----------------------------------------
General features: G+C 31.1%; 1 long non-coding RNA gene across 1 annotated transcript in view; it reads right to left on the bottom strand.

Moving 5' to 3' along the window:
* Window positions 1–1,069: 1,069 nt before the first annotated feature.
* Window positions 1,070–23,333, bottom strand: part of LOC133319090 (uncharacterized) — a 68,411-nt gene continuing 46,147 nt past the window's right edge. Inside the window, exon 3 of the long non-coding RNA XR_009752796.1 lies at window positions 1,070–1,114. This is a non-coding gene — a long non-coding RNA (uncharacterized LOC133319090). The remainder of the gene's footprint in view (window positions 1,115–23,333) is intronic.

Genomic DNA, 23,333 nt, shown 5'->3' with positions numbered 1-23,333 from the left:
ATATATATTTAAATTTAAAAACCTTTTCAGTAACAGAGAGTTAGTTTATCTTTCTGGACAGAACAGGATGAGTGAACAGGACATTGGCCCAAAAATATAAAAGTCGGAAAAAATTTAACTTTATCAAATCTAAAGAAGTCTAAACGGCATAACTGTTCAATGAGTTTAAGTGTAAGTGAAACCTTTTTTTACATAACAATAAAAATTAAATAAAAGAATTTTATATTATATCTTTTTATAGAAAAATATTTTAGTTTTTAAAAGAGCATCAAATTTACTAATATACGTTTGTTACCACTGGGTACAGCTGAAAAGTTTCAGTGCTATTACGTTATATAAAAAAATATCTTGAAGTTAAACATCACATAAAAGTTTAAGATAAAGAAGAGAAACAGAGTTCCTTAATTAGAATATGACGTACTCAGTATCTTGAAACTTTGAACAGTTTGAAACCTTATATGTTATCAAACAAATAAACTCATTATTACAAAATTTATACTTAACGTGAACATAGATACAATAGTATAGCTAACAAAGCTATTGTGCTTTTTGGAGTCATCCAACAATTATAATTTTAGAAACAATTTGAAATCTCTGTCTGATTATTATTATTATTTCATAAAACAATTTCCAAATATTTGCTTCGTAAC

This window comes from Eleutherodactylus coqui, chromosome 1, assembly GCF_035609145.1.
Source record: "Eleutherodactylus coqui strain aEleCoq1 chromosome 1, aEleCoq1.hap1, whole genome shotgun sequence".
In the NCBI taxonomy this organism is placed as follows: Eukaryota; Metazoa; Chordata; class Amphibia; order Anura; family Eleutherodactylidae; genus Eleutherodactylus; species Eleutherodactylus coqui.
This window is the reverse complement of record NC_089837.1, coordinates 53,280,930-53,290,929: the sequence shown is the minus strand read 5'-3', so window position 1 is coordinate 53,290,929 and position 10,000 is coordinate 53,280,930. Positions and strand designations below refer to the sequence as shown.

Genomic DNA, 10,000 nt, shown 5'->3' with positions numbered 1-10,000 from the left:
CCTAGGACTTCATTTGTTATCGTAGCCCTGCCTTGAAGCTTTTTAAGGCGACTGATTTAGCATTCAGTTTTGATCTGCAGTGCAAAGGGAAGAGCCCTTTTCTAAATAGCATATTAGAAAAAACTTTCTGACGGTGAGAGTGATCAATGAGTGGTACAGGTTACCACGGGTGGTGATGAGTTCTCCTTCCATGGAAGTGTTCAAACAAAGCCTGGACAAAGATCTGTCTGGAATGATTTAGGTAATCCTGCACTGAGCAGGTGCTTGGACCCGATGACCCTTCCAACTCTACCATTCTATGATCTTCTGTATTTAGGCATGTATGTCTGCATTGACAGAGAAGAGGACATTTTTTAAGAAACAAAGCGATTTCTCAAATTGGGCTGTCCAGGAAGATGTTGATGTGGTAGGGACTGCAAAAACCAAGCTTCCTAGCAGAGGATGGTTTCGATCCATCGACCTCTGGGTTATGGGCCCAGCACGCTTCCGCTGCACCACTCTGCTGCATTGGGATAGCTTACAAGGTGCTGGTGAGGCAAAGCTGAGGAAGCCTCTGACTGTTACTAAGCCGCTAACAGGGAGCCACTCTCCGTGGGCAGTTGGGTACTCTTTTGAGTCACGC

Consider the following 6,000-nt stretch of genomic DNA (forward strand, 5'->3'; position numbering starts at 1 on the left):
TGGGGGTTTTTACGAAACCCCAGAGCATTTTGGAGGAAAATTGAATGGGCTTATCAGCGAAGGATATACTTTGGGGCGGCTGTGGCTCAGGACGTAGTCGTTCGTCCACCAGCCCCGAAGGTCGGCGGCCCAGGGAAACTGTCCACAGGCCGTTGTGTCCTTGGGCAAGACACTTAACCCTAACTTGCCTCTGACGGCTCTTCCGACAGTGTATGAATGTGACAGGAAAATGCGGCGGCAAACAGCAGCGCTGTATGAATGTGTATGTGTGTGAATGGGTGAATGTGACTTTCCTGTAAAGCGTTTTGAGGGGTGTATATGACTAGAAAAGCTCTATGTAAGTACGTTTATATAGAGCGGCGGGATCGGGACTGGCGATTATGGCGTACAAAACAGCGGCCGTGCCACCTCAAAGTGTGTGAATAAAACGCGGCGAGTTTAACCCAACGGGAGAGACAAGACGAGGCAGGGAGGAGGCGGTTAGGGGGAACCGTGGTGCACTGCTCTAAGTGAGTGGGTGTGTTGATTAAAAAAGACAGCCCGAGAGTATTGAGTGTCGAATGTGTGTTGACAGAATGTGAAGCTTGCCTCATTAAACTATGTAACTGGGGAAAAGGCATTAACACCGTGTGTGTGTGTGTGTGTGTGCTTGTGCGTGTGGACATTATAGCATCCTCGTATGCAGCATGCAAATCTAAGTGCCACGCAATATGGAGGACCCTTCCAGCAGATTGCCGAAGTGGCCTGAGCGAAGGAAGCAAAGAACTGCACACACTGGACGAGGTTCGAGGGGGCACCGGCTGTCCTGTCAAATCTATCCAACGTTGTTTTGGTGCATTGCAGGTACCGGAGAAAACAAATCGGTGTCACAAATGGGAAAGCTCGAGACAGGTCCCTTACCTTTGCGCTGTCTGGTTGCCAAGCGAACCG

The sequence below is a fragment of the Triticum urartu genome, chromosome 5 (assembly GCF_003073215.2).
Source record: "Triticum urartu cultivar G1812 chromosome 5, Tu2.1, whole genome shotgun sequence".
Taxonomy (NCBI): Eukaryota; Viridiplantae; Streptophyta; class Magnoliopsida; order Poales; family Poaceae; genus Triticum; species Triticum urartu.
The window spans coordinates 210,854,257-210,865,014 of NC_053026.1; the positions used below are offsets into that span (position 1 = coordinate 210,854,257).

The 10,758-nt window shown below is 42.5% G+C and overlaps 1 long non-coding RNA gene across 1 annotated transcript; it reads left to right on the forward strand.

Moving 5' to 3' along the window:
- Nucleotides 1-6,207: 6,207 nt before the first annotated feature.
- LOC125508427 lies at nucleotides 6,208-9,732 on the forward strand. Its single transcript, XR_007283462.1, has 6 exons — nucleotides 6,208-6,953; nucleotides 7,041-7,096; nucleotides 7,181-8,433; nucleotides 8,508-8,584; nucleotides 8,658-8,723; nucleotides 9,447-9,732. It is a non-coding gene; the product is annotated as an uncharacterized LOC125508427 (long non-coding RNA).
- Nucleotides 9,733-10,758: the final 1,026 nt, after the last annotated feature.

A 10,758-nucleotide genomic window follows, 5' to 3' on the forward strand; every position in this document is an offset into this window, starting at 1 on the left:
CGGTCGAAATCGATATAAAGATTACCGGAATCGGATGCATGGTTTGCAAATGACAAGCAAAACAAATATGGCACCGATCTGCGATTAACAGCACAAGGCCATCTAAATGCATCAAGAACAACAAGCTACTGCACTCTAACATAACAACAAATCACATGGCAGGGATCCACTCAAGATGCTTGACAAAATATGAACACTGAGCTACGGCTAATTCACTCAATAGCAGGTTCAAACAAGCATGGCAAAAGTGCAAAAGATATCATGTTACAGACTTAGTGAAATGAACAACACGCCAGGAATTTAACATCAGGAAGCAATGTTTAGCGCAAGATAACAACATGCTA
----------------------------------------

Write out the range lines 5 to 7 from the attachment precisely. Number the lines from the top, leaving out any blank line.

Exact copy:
Genomic DNA, 23,333 nt, shown 5'->3' with positions numbered 1-23,333 from the left:
ATATATATTTAAATTTAAAAACCTTTTCAGTAACAGAGAGTTAGTTTATCTTTCTGGACAGAACAGGATGAGTGAACAGGACATTGGCCCAAAAATATAAAAGTCGGAAAAAATTTAACTTTATCAAATCTAAAGAAGTCTAAACGGCATAACTGTTCAATGAGTTTAAGTGTAAGTGAAACCTTTTTTTACATAACAATAAAAATTAAATAAAAGAATTTTATATTATATCTTTTTATAGAAAAATATTTTAGTTTTTAAAAGAGCATCAAATTTACTAATATACGTTTGTTACCACTGGGTACAGCTGAAAAGTTTCAGTGCTATTACGTTATATAAAAAAATATCTTGAAGTTAAACATCACATAAAAGTTTAAGATAAAGAAGAGAAACAGAGTTCCTTAATTAGAATATGACGTACTCAGTATCTTGAAACTTTGAACAGTTTGAAACCTTATATGTTATCAAACAAATAAACTCATTATTACAAAATTTATACTTAACGTGAACATAGATACAATAGTATAGCTAACAAAGCTATTGTGCTTTTTGGAGTCATCCAACAATTATAATTTTAGAAACAATTTGAAATCTCTGTCTGATTATTATTATTATTTCATAAAACAATTTCCAAATATTTGCTTCGTAAC

This window comes from Eleutherodactylus coqui, chromosome 1, assembly GCF_035609145.1.